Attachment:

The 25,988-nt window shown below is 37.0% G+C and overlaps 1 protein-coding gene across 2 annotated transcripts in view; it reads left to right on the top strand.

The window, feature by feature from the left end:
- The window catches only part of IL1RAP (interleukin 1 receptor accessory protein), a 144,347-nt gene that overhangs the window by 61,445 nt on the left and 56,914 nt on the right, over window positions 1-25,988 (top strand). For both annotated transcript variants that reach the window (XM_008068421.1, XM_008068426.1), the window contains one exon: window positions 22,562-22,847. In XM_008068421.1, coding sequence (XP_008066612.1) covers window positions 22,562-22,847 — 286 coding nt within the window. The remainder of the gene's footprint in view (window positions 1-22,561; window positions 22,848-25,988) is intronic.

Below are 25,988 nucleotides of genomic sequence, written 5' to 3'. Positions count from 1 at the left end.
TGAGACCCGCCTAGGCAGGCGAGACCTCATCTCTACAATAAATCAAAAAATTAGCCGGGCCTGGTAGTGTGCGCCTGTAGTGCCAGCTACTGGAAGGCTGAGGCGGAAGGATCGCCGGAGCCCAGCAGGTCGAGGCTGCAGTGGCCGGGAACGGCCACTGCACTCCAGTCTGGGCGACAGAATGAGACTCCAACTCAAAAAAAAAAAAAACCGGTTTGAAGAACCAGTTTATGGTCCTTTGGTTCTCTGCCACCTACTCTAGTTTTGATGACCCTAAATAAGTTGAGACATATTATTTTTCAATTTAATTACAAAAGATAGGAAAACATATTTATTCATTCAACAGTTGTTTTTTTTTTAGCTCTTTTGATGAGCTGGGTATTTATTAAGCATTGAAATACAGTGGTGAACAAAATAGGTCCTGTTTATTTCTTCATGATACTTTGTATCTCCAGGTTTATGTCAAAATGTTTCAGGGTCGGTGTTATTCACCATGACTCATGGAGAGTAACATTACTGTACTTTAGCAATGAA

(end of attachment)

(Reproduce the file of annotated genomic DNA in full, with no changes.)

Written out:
The 25,988-nt window shown below is 37.0% G+C and overlaps 1 protein-coding gene across 2 annotated transcripts in view; it reads left to right on the top strand.

The window, feature by feature from the left end:
- The window catches only part of IL1RAP (interleukin 1 receptor accessory protein), a 144,347-nt gene that overhangs the window by 61,445 nt on the left and 56,914 nt on the right, over window positions 1-25,988 (top strand). For both annotated transcript variants that reach the window (XM_008068421.1, XM_008068426.1), the window contains one exon: window positions 22,562-22,847. In XM_008068421.1, coding sequence (XP_008066612.1) covers window positions 22,562-22,847 — 286 coding nt within the window. The remainder of the gene's footprint in view (window positions 1-22,561; window positions 22,848-25,988) is intronic.

Below are 25,988 nucleotides of genomic sequence, written 5' to 3'. Positions count from 1 at the left end.
TGAGACCCGCCTAGGCAGGCGAGACCTCATCTCTACAATAAATCAAAAAATTAGCCGGGCCTGGTAGTGTGCGCCTGTAGTGCCAGCTACTGGAAGGCTGAGGCGGAAGGATCGCCGGAGCCCAGCAGGTCGAGGCTGCAGTGGCCGGGAACGGCCACTGCACTCCAGTCTGGGCGACAGAATGAGACTCCAACTCAAAAAAAAAAAAAACCGGTTTGAAGAACCAGTTTATGGTCCTTTGGTTCTCTGCCACCTACTCTAGTTTTGATGACCCTAAATAAGTTGAGACATATTATTTTTCAATTTAATTACAAAAGATAGGAAAACATATTTATTCATTCAACAGTTGTTTTTTTTTTAGCTCTTTTGATGAGCTGGGTATTTATTAAGCATTGAAATACAGTGGTGAACAAAATAGGTCCTGTTTATTTCTTCATGATACTTTGTATCTCCAGGTTTATGTCAAAATGTTTCAGGGTCGGTGTTATTCACCATGACTCATGGAGAGTAACATTACTGTACTTTAGCAATGAA